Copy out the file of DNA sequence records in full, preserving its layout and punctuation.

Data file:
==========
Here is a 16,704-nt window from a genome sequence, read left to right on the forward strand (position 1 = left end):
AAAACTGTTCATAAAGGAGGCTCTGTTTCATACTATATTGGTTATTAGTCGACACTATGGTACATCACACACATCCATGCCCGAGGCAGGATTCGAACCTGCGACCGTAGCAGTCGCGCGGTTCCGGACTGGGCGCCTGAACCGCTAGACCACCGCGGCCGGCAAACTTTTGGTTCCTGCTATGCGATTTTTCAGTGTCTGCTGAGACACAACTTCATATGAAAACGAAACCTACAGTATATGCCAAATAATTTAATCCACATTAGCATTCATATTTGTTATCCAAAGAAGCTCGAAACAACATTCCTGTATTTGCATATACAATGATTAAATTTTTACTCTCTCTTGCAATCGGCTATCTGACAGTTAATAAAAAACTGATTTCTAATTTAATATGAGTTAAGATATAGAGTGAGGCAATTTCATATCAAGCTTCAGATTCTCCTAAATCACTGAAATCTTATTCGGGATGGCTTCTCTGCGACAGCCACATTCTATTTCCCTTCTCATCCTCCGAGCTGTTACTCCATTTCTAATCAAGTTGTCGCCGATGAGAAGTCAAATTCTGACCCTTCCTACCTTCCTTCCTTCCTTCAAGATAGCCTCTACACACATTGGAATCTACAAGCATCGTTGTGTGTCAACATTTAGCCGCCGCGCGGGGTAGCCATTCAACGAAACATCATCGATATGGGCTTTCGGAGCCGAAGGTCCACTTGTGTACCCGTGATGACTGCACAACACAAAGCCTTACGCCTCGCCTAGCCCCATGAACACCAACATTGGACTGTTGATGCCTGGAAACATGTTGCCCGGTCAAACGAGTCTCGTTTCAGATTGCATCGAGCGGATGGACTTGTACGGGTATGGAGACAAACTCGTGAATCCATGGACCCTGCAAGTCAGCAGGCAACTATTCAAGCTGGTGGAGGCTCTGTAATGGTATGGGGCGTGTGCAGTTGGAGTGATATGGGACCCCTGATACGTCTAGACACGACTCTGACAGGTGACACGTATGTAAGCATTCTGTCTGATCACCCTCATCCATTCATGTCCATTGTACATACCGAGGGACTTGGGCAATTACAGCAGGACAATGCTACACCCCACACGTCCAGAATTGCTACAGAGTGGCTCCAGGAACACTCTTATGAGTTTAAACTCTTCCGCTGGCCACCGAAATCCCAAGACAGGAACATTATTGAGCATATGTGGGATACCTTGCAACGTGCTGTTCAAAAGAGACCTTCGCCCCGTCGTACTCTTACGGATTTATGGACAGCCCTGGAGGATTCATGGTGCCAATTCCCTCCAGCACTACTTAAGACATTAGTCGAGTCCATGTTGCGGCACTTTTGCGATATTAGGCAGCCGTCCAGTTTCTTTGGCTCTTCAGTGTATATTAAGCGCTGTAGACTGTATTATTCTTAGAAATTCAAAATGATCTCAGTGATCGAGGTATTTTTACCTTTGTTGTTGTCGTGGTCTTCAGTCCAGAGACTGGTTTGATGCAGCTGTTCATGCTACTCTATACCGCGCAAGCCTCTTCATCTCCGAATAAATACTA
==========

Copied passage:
Here is a 16,704-nt window from a genome sequence, read left to right on the forward strand (position 1 = left end):
AAAACTGTTCATAAAGGAGGCTCTGTTTCATACTATATTGGTTATTAGTCGACACTATGGTACATCACACACATCCATGCCCGAGGCAGGATTCGAACCTGCGACCGTAGCAGTCGCGCGGTTCCGGACTGGGCGCCTGAACCGCTAGACCACCGCGGCCGGCAAACTTTTGGTTCCTGCTATGCGATTTTTCAGTGTCTGCTGAGACACAACTTCATATGAAAACGAAACCTACAGTATATGCCAAATAATTTAATCCACATTAGCATTCATATTTGTTATCCAAAGAAGCTCGAAACAACATTCCTGTATTTGCATATACAATGATTAAATTTTTACTCTCTCTTGCAATCGGCTATCTGACAGTTAATAAAAAACTGATTTCTAATTTAATATGAGTTAAGATATAGAGTGAGGCAATTTCATATCAAGCTTCAGATTCTCCTAAATCACTGAAATCTTATTCGGGATGGCTTCTCTGCGACAGCCACATTCTATTTCCCTTCTCATCCTCCGAGCTGTTACTCCATTTCTAATCAAGTTGTCGCCGATGAGAAGTCAAATTCTGACCCTTCCTACCTTCCTTCCTTCCTTCAAGATAGCCTCTACACACATTGGAATCTACAAGCATCGTTGTGTGTCAACATTTAGCCGCCGCGCGGGGTAGCCATTCAACGAAACATCATCGATATGGGCTTTCGGAGCCGAAGGTCCACTTGTGTACCCGTGATGACTGCACAACACAAAGCCTTACGCCTCGCCTAGCCCCATGAACACCAACATTGGACTGTTGATGCCTGGAAACATGTTGCCCGGTCAAACGAGTCTCGTTTCAGATTGCATCGAGCGGATGGACTTGTACGGGTATGGAGACAAACTCGTGAATCCATGGACCCTGCAAGTCAGCAGGCAACTATTCAAGCTGGTGGAGGCTCTGTAATGGTATGGGGCGTGTGCAGTTGGAGTGATATGGGACCCCTGATACGTCTAGACACGACTCTGACAGGTGACACGTATGTAAGCATTCTGTCTGATCACCCTCATCCATTCATGTCCATTGTACATACCGAGGGACTTGGGCAATTACAGCAGGACAATGCTACACCCCACACGTCCAGAATTGCTACAGAGTGGCTCCAGGAACACTCTTATGAGTTTAAACTCTTCCGCTGGCCACCGAAATCCCAAGACAGGAACATTATTGAGCATATGTGGGATACCTTGCAACGTGCTGTTCAAAAGAGACCTTCGCCCCGTCGTACTCTTACGGATTTATGGACAGCCCTGGAGGATTCATGGTGCCAATTCCCTCCAGCACTACTTAAGACATTAGTCGAGTCCATGTTGCGGCACTTTTGCGATATTAGGCAGCCGTCCAGTTTCTTTGGCTCTTCAGTGTATATTAAGCGCTGTAGACTGTATTATTCTTAGAAATTCAAAATGATCTCAGTGATCGAGGTATTTTTACCTTTGTTGTTGTCGTGGTCTTCAGTCCAGAGACTGGTTTGATGCAGCTGTTCATGCTACTCTATACCGCGCAAGCCTCTTCATCTCCGAATAAATACTA